The ever-insightful Paul Waldman has a useful piece up at MSNBC today offering a personal typology of campaign “gaffes,” ranging from “The Head Scratcher” to “The Opinion Clearly Expressed, Then Later Retracted.” He goes out of his way to avoid partisanship, suggesting that Mitt Romney should get a mulligan for his “Corporations are people” remark, which, like Obama’s “You didn’t build that” riff, was taken far out of context. Waldman also suggests, a little less compellingly, that Tommy Thompson’s boast to a Tea Party audience that he was the perfect guy to croak Medicare and Medicaid was a “slip of the tongue” he should be forgiven on grounds that no pol is his or her right mind would say that deliberately.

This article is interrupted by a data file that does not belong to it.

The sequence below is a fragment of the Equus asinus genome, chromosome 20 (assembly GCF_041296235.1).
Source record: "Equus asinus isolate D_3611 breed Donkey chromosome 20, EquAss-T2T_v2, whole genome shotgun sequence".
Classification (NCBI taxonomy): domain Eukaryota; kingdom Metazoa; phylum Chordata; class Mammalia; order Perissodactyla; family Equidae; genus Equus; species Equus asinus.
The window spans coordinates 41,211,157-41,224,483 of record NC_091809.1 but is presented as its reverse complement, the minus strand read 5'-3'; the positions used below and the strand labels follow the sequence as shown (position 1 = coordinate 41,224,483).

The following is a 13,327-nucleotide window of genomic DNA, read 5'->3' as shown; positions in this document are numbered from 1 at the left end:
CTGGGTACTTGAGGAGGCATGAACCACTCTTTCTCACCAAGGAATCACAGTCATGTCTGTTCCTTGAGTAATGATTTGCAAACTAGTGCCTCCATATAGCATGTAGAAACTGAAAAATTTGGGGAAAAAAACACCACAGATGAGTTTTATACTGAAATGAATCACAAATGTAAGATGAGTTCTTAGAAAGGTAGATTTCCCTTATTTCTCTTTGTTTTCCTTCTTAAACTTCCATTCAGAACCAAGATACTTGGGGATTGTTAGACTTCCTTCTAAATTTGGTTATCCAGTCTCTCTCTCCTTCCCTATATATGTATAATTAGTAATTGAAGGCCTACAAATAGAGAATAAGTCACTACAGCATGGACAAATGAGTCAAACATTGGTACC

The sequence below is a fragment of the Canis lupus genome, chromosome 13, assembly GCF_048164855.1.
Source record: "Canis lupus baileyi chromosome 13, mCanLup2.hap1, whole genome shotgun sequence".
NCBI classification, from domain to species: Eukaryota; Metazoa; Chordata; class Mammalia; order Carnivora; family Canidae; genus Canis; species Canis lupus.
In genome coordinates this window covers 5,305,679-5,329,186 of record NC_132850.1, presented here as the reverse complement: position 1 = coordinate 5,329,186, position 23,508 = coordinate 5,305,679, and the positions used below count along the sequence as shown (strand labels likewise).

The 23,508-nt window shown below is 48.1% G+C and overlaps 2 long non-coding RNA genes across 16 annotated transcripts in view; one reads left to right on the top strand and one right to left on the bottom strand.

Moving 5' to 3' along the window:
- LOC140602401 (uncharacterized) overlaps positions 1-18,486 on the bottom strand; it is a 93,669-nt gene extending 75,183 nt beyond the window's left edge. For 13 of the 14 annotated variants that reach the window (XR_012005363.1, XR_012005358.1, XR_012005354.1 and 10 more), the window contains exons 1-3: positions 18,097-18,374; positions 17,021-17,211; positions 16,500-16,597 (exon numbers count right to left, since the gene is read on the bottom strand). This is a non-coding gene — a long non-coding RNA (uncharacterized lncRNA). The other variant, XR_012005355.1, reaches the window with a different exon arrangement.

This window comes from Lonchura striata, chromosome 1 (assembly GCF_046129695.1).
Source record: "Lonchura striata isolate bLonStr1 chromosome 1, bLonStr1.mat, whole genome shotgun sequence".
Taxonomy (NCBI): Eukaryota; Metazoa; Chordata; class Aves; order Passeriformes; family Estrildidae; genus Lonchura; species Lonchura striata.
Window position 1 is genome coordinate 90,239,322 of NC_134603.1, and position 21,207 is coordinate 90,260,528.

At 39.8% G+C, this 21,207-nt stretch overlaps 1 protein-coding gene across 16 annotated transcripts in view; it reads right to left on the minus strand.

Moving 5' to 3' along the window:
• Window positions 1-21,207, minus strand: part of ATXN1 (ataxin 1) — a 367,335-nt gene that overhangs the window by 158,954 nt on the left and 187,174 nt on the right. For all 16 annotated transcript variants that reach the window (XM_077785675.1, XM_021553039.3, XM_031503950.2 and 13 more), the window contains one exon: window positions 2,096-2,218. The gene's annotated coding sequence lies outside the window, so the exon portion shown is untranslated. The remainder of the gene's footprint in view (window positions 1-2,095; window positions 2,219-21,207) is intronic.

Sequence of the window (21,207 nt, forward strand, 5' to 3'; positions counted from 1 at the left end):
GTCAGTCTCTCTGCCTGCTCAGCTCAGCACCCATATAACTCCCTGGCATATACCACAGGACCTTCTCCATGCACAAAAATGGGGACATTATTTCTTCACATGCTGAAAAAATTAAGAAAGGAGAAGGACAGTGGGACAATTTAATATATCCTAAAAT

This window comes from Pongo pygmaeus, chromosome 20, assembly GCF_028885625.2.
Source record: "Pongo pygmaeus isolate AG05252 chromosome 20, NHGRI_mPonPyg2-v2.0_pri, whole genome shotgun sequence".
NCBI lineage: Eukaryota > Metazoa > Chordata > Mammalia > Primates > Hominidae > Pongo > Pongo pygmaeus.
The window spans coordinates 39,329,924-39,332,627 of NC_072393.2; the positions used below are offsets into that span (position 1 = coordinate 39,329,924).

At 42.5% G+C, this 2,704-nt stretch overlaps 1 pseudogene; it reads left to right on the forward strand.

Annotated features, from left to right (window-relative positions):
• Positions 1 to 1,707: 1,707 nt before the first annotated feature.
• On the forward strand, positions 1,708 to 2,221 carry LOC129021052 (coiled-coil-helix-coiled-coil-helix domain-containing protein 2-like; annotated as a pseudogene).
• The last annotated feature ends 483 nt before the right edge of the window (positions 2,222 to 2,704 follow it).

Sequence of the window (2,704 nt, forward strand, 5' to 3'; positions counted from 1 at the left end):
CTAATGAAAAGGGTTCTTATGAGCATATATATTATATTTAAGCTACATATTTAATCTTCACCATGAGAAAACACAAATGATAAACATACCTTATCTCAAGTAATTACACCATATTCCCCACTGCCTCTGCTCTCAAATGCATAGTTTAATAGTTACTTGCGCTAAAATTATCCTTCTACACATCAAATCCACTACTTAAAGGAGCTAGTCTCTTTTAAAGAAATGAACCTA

But here’s the keeper in Waldman’s piece, in terms of who is responsible for the gaffe-a-ganza of Campaign ‘12:
If Romney fails to recover from his current position, commentators and historians will point to the “47 percent” gaffe as the campaign’s key moment. That may be less than accurate, and it may not be fair. Yet it’s hard to remember a presidential candidate who has committed as many gaffes of as many different types as Mitt Romney and simultaneously spent as much time and effort trying to draw attention to what he claims are his opponent’s gaffes. For a while, the entire Romney campaign reoriented itself around “you didn’t build that,” which became the topic of speeches, campaign events, television ads, and most of the Republican convention. So Romney can hardly complain that people are paying too much attention to something he said when he thought nobody was recording him. He’s as responsible as anyone for this campaign’s obsession with the offhand remark. And there’s still a month to do before Election Day-who knows what statement will get him in trouble next?
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